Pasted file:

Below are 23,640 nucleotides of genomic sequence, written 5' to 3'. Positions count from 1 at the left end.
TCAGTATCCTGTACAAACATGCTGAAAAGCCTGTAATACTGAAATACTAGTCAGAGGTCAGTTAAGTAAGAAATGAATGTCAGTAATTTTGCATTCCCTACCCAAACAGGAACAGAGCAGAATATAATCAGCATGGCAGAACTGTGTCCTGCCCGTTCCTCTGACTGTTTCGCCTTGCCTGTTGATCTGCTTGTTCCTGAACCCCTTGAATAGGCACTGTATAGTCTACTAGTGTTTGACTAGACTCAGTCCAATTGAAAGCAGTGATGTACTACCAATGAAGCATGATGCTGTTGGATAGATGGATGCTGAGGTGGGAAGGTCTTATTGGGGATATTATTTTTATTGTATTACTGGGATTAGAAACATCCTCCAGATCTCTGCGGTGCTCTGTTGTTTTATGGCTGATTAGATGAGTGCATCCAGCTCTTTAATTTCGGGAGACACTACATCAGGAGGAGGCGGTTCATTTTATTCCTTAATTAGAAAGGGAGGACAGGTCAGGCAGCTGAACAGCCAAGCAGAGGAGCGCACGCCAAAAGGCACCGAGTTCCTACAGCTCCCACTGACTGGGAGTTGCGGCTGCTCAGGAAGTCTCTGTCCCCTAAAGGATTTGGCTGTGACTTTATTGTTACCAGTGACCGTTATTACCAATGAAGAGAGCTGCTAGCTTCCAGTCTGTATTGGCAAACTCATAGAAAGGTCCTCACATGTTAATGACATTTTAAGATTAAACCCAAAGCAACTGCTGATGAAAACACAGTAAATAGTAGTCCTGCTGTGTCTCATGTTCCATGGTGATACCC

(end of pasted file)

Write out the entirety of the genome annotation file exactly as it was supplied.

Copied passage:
Below are 23,640 nucleotides of genomic sequence, written 5' to 3'. Positions count from 1 at the left end.
TCAGTATCCTGTACAAACATGCTGAAAAGCCTGTAATACTGAAATACTAGTCAGAGGTCAGTTAAGTAAGAAATGAATGTCAGTAATTTTGCATTCCCTACCCAAACAGGAACAGAGCAGAATATAATCAGCATGGCAGAACTGTGTCCTGCCCGTTCCTCTGACTGTTTCGCCTTGCCTGTTGATCTGCTTGTTCCTGAACCCCTTGAATAGGCACTGTATAGTCTACTAGTGTTTGACTAGACTCAGTCCAATTGAAAGCAGTGATGTACTACCAATGAAGCATGATGCTGTTGGATAGATGGATGCTGAGGTGGGAAGGTCTTATTGGGGATATTATTTTTATTGTATTACTGGGATTAGAAACATCCTCCAGATCTCTGCGGTGCTCTGTTGTTTTATGGCTGATTAGATGAGTGCATCCAGCTCTTTAATTTCGGGAGACACTACATCAGGAGGAGGCGGTTCATTTTATTCCTTAATTAGAAAGGGAGGACAGGTCAGGCAGCTGAACAGCCAAGCAGAGGAGCGCACGCCAAAAGGCACCGAGTTCCTACAGCTCCCACTGACTGGGAGTTGCGGCTGCTCAGGAAGTCTCTGTCCCCTAAAGGATTTGGCTGTGACTTTATTGTTACCAGTGACCGTTATTACCAATGAAGAGAGCTGCTAGCTTCCAGTCTGTATTGGCAAACTCATAGAAAGGTCCTCACATGTTAATGACATTTTAAGATTAAACCCAAAGCAACTGCTGATGAAAACACAGTAAATAGTAGTCCTGCTGTGTCTCATGTTCCATGGTGATACCC